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Eriocalyxin B inhibits nuclear factor-kappaB activation by interfering with the binding of both p65 and p50 to the response element in a noncompetitive manner.

Authors
  • Leung, Chung-Hang
  • Grill, Susan P
  • Lam, Wing
  • Gao, Wenli
  • Sun, Han-Dong
  • Cheng, Yung-Chi
Type
Published Article
Journal
Molecular pharmacology
Publication Date
Dec 01, 2006
Volume
70
Issue
6
Pages
1946–1955
Identifiers
PMID: 16940413
Source
Medline
License
Unknown

Abstract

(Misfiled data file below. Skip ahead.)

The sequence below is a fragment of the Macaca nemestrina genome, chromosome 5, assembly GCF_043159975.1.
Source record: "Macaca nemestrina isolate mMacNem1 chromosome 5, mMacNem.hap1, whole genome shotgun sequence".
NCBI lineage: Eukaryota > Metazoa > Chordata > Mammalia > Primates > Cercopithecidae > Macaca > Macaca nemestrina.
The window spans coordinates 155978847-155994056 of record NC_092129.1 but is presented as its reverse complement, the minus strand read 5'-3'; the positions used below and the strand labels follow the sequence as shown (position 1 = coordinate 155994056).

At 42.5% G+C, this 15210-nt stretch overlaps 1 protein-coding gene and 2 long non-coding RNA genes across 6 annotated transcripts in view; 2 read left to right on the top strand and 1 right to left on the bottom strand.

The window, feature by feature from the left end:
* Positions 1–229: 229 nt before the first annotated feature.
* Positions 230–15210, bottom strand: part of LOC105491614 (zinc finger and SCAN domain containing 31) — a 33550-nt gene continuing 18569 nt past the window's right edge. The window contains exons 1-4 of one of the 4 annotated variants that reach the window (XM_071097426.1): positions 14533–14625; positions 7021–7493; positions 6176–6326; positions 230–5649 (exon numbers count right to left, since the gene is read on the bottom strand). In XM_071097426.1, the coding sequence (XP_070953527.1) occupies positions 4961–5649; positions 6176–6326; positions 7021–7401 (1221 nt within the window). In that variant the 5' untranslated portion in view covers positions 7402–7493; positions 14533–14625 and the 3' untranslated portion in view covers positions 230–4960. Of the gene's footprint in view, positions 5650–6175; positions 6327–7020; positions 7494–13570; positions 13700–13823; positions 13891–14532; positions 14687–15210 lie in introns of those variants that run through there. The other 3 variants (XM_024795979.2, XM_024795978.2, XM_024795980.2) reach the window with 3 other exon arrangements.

Nuclear factor-kappaB (NF-kappaB) has been recognized to play a critical role in cell survival and inflammatory processes. It has become a target for intense drug development for the treatment of cancer, inflammatory, and autoimmune diseases. Here, we describe a potent NF-kappaB inhibitor, eriocalyxin B (Eri-B), an ent-kauranoid isolated from Isodon eriocalyx, an anti-inflammatory remedy. The presence of two alpha,beta-unsaturated ketones give this compound the uniqueness among the ent-kauranoids tested. Eri-B inhibited the NF-kappaB transcriptional activity but not that of cAMP response element-binding protein. It suppressed the transcription of NF-kappaB downstream gene products including cyclooxygenase-2 and inducible nitric-oxide synthase induced by tumor necrosis factor-alpha or lipopolysaccharide in macrophages and hepatocarcinoma cells. Chromatin immunoprecipitation assay indicated that Eri-B selectively blocked the binding between NF-kappaB and the response elements in vivo without affecting the nuclear translocation of the transcription factor. Down-regulation of the endogenous p65 protein sensitized the cells toward the action of the compound. Furthermore, in vitro binding assays suggested that Eri-B reversibly interfered with the binding of p65 and p50 subunits to the DNA in a noncompetitive manner. In summary, this study reveals the novel action of a potent NF-kappaB inhibitor that could be potentially used for the treatment of a variety of NF-kappaB-associated diseases. Modification of the structure of this class of compounds becomes the key to the control of the behavior of the compound against different cellular signaling pathways.

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